Steve Swatton of Swatton Landscapes won Best Contractor at the Chelsea Flower Show last month for Cleve West's M&G Garden. The garden was Swatton's 11th at the show, all on Main Avenue.
Financially speaking it's certainly been worthwhile, he said. "It's just the best platform to show your work off and show who you are and express yourself, because nearly every designer will come to Chelsea at some point and walk along Main Avenue.
"If your work is hopefully of a standard where it's noticeable, they will take a note and years down the line they might say, 'You did So-and-so's garden in 2012 - I remember that garden'." It's worth as much as a website and glossy brochures to push you forward because there's nothing like seeing it in the flesh."
However Chelsea is also incredibly stressful, and tough on family life.
"I've spent many years travelling up and down motorways, with a very understanding wife and two girls. It's difficult finding a balance in your family life but they have always been hugely supportive."
Swatton said he would not keep coming back to Chelsea if he didn't have a core team that he enjoyed working with.
"I call myself lucky that every garden I've built at Chelsea, when I've walked down Main Avenue, I felt that my team were on the right garden for the skills that we have. That's predominantly challenging stonework, and it may not be the Best in Show but we're building the right garden."
David Dodd, of The Outdoor Room, often takes on several gardens at one show - at Chelsea he built the Modern Slavery Garden for Juliet Sargeant, Sam Ovens' Cloudy Bay garden and Ann Marie Powell's RHS Greening Grey Britain garden. He said it's important to make the overall show schedule commercially viable.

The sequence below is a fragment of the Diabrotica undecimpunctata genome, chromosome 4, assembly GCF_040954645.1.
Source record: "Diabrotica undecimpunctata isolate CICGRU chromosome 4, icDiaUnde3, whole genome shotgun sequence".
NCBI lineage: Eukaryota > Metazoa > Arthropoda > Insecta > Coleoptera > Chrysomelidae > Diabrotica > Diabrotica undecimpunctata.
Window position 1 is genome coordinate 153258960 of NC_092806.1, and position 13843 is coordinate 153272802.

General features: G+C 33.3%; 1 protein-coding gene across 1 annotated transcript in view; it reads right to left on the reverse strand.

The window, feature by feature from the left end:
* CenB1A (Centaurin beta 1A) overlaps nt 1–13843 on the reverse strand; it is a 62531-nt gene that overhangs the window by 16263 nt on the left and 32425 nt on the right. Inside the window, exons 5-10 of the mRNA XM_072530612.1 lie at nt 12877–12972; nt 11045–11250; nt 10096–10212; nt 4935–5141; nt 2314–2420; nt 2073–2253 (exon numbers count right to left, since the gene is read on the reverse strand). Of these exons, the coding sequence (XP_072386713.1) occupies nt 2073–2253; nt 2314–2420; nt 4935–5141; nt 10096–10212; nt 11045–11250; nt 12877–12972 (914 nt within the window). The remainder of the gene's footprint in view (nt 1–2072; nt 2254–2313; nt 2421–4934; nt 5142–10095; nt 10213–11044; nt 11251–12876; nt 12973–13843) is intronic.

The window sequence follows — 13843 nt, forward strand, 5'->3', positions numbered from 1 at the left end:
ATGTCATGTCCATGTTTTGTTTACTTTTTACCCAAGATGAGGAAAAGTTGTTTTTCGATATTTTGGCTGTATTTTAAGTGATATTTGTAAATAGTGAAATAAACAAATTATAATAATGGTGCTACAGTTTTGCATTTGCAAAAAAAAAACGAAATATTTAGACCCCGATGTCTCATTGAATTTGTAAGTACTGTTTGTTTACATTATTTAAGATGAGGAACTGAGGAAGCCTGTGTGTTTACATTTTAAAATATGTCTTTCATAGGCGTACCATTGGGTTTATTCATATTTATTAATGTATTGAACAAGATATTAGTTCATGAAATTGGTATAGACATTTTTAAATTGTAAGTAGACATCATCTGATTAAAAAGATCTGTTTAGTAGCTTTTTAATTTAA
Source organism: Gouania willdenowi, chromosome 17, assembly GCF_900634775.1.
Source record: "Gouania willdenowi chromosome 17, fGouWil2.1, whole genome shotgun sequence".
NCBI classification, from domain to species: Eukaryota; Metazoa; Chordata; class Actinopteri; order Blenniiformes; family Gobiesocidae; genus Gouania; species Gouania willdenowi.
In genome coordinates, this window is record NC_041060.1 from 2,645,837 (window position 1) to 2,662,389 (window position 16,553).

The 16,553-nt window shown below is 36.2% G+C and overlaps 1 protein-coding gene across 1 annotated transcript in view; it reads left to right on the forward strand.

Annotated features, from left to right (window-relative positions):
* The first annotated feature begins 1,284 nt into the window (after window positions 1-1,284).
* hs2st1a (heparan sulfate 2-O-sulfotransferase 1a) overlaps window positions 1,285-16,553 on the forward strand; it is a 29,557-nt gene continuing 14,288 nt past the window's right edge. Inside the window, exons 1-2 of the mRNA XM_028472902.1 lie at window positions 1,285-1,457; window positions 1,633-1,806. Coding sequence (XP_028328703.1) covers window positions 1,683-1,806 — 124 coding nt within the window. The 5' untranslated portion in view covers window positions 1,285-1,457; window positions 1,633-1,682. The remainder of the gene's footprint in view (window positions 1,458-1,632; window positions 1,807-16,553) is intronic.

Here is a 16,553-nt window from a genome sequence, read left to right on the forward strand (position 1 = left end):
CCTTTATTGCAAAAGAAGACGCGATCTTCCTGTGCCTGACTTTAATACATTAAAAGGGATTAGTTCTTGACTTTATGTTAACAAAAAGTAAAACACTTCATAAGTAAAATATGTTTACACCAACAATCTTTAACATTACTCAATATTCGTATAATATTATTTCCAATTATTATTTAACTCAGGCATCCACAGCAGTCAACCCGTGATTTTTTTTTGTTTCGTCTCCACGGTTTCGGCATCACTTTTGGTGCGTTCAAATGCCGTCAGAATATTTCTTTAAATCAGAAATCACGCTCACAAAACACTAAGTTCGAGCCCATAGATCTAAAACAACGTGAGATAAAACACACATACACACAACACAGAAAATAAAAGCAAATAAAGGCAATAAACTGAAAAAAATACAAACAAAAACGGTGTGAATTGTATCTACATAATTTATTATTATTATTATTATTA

"The Modern Slavery Garden we did at a much more reduced rate because we thought it was such a good cause and message to send out there. And (Powell's) Macmillan Legacy Garden at Hampton Court last year, again we made a loss on that one -so if it's a good enough cause, we'll do that as cheaply as we can.
"But we make up for it with the big commercial ones. Someone's making money somewhere and I think that should be filtered down to the contractors."
Dodd puts his staff up in a hotel every year and was expecting a £25,000 hotel bill at the end of the show, with a £10,000 food bill.
"You've got to keep them happy in the evening. They're working 13-14 hour days sometimes so you've got to make sure they're well fed and watered."
Show gardens require "totally random skills" which keep things interesting, he added. "I've never been asked to make a door stand on its own hovering in midair (as in the Modern Slavery Garden) so I became a bit of an engineer. I think that's the same for every garden as the designs are pushed more and more. It's exciting."
But he warned other contractors thinking about getting into shows that it can be "disastrous" if things go wrong.
Dodd admits things got "a bit panicky" at Sam Ovens' garden on the triangle plot after Thames Water said the sewers underneath would require emergency reinforcement. But a solution was found with the help of the RHS and the build turned out to be remarkably easy, he said.
"There's no point in having hissy fits and tantrums; it doesn't get you anywhere," he said.
"It's very difficult for new contractors breaking in because the RHS are obviously under pressure, there's so much stress, and they need to know the contractor is going to be able to cope. If things start to go wrong has that company got the resources to pull in more staff?"
Landform Consultants managing director Mark Gregory has now completed 150 gardens for RHS shows including Chelsea, Tatton and Hampton Court.
Gregory said RHS shows are an excellent tool for staff recruitment as well as profiling and benchmarking the company. Having spent more than three years of his life on site at Chelsea, Gregory has asked himself many times if the endeavour has been commercially worthwhile.
"If I had spent as much energy on my business, would my business be better off? I don't know. But have I enjoyed it? One hundred per cent."
Yet he added that Chelsea "still frightens the pants off me".
"The thought of trying to do something and not pulling it off, and the commercial suicide that would happen: you're putting your head in a lion's mouth every time and you cannot afford not to deliver."